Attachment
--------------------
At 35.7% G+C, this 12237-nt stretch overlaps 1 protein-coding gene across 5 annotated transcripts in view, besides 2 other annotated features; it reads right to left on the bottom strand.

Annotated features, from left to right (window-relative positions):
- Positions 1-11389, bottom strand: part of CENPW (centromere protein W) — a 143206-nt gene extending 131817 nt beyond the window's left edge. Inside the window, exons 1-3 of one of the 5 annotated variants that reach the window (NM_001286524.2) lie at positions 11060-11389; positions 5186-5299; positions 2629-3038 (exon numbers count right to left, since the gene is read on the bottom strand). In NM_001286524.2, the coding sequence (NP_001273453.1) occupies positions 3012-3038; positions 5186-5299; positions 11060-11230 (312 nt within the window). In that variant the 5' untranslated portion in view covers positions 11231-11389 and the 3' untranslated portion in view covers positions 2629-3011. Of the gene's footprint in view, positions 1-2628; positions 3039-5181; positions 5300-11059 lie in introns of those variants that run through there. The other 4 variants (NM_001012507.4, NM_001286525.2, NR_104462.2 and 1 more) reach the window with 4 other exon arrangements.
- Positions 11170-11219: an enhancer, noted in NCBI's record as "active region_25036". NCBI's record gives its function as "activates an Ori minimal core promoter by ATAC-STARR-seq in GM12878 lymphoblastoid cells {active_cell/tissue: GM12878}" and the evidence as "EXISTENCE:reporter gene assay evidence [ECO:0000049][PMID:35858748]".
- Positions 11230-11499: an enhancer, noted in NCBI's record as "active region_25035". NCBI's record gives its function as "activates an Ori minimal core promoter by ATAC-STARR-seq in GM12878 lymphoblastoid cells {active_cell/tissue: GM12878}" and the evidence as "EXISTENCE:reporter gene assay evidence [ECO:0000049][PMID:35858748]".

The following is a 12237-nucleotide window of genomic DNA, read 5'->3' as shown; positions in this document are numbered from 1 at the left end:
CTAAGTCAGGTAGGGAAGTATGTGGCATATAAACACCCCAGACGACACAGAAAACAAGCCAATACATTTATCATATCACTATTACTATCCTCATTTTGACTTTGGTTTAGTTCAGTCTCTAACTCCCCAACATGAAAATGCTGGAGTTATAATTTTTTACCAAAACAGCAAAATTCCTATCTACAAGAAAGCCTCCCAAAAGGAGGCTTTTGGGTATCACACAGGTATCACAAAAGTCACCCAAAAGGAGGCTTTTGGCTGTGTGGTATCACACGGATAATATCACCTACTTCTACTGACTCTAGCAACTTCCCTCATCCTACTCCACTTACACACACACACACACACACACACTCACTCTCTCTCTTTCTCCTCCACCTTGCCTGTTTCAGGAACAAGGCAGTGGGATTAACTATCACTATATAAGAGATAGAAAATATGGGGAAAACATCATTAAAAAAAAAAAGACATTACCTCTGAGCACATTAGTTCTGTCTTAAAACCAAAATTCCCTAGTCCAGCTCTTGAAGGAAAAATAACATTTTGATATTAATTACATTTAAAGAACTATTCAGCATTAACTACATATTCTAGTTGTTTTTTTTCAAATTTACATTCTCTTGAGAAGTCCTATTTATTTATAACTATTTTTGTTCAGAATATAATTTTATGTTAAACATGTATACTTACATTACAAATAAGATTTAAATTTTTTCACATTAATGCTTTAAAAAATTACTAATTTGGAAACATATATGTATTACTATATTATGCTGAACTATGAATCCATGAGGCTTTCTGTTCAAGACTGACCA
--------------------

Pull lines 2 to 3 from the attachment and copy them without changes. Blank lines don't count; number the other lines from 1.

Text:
Annotated features, from left to right (window-relative positions):
- Positions 1-11389, bottom strand: part of CENPW (centromere protein W) — a 143206-nt gene extending 131817 nt beyond the window's left edge. Inside the window, exons 1-3 of one of the 5 annotated variants that reach the window (NM_001286524.2) lie at positions 11060-11389; positions 5186-5299; positions 2629-3038 (exon numbers count right to left, since the gene is read on the bottom strand). In NM_001286524.2, the coding sequence (NP_001273453.1) occupies positions 3012-3038; positions 5186-5299; positions 11060-11230 (312 nt within the window). In that variant the 5' untranslated portion in view covers positions 11231-11389 and the 3' untranslated portion in view covers positions 2629-3011. Of the gene's footprint in view, positions 1-2628; positions 3039-5181; positions 5300-11059 lie in introns of those variants that run through there. The other 4 variants (NM_001012507.4, NM_001286525.2, NR_104462.2 and 1 more) reach the window with 4 other exon arrangements.